Close up of a chip

The ongoing shortage of semiconductors has caused ripple effects throughout the technology world, affecting the availability of phones, tablets, cars, and many other electronics. The situation has improved slightly in recent months, and Samsung has announced plans to expand chip manufacturing.

Samsung might be best known for selling fully-assembled products like smartphones and refrigerators, but the company also owns some of the best semiconductor foundries in the world — where the advanced chips that power computers, phones, tablets, and many other devices are assembled. For example, Samsung manufactures all Snapdragon 8 Gen 1 chipsets (which are used in most of this year’s flagship Android phones), as well as memory chips used in iPhones. The ever-increasing demand paired with supply chain problems from the COVID-19 pandemic have left advanced chips in short supply. Samsung’s main competitor in this space, Taiwan Semiconductor Manufacturing Company (TSMC), has also had recent manufacturing problems.

Samsung announced several changes to its foundry business today. First, the company plans to introduce a 2nm process in 2025 (the same year its competitor is aiming to start shipping 2nm), enabling more powerful and energy-efficient chips, followed by more advanced 1.4nm chips in 2027. Samsung is also working on new designs with non-volatile memory (eNVM), ideal for cars, with 14nm eNVM products planned for 2024 and 8nm after that.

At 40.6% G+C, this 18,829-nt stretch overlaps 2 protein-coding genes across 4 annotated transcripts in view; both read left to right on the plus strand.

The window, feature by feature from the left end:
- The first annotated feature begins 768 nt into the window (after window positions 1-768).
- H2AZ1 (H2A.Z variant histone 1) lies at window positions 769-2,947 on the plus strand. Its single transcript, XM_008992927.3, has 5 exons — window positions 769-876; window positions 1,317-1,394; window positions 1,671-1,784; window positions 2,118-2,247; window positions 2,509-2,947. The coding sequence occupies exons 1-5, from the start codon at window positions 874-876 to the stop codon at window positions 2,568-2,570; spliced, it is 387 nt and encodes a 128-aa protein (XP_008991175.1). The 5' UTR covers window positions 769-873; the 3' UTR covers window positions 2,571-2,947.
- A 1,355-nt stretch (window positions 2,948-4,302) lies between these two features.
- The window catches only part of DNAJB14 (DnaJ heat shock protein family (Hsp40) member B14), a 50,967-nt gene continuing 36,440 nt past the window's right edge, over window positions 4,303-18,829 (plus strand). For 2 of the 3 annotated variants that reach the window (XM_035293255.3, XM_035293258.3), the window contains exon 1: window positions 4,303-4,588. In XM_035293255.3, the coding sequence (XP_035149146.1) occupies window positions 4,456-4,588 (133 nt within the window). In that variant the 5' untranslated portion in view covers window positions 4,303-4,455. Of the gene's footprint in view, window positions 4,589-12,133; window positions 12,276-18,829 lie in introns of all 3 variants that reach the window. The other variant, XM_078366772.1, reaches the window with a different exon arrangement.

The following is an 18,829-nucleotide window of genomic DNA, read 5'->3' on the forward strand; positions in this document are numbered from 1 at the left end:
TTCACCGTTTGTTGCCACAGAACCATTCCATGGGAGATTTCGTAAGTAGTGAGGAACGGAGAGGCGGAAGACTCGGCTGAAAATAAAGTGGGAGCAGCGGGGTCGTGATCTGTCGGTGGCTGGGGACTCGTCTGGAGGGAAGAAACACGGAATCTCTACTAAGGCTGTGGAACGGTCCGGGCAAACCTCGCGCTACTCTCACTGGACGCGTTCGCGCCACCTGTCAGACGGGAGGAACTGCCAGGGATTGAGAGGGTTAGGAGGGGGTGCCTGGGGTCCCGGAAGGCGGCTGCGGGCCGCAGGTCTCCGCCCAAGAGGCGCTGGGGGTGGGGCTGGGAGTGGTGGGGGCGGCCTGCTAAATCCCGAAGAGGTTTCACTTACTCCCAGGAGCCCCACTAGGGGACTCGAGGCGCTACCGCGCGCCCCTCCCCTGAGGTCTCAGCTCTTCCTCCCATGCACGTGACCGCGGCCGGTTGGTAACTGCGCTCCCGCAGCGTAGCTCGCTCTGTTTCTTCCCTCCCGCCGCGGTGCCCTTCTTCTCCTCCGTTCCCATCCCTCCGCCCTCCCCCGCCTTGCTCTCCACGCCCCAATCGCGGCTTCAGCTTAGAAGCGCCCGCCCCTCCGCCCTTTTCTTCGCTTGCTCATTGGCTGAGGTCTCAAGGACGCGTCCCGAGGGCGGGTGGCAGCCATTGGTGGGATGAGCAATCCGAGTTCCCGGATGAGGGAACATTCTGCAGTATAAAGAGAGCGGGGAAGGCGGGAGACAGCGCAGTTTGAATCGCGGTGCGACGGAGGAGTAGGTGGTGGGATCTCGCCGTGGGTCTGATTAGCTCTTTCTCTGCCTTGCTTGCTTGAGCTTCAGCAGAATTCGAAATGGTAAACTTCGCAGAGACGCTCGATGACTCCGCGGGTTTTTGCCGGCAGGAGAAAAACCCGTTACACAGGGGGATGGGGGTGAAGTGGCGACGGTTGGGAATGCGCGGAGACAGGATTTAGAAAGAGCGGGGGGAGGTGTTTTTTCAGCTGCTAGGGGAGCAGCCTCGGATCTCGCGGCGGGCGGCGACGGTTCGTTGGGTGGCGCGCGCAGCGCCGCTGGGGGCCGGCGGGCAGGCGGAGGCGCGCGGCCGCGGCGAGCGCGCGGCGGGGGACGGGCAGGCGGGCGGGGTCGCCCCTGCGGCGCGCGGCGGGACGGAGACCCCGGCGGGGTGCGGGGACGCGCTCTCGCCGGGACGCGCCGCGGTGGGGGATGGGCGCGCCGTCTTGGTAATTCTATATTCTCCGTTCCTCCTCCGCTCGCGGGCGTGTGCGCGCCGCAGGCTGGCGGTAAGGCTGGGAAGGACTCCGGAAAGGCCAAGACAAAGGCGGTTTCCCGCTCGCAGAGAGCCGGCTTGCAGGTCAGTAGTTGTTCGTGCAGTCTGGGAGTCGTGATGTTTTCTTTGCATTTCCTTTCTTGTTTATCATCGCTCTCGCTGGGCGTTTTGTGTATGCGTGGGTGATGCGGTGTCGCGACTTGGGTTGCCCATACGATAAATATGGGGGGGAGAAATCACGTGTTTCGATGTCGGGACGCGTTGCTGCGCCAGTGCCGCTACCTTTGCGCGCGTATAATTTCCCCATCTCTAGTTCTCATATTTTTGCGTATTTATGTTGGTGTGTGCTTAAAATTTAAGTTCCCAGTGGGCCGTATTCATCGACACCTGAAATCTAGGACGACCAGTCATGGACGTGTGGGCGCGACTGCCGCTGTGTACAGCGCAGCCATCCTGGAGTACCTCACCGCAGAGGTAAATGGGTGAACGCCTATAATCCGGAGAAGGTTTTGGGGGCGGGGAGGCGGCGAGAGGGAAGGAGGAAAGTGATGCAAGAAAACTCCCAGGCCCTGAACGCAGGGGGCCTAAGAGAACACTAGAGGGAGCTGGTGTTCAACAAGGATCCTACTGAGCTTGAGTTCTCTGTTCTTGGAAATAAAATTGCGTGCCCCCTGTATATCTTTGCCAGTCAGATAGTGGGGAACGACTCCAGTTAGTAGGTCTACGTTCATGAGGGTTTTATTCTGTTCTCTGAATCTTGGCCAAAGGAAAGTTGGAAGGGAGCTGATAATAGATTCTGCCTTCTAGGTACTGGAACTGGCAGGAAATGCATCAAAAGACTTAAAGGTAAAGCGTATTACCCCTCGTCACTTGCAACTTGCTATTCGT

Finally, Samsung is aiming to “expand its production capacity for the advanced nodes by more than three times by 2027 compared to this year.” The company is currently building a new fab in Taylor, Texas, in addition to fabs already running in South Korea and the US.

Even though Samsung manufactures many of the world’s advanced chips, it’s still far behind its main competitor, TSMC, which has a leading edge in technology at the moment. TSMC produces chips for Apple (including M1 and M2), most of AMD’s processors, chips for Nvidia and AMD graphics cards, some Intel hardware, and many other products.

Samsung is hoping its new processes and upgraded manufacturing will steal some customers away from TSMC, which could help eliminate the current chip shortage and bring down prices for many electronics. However, much like the recent US CHIPS Act, we won’t see the results for a while.

Source: Samsung

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Corbin Davenport is the News Editor at How-To Geek, an independent software developer, and a podcaster. He previously worked at Android Police, PC Gamer, and XDA Developers.
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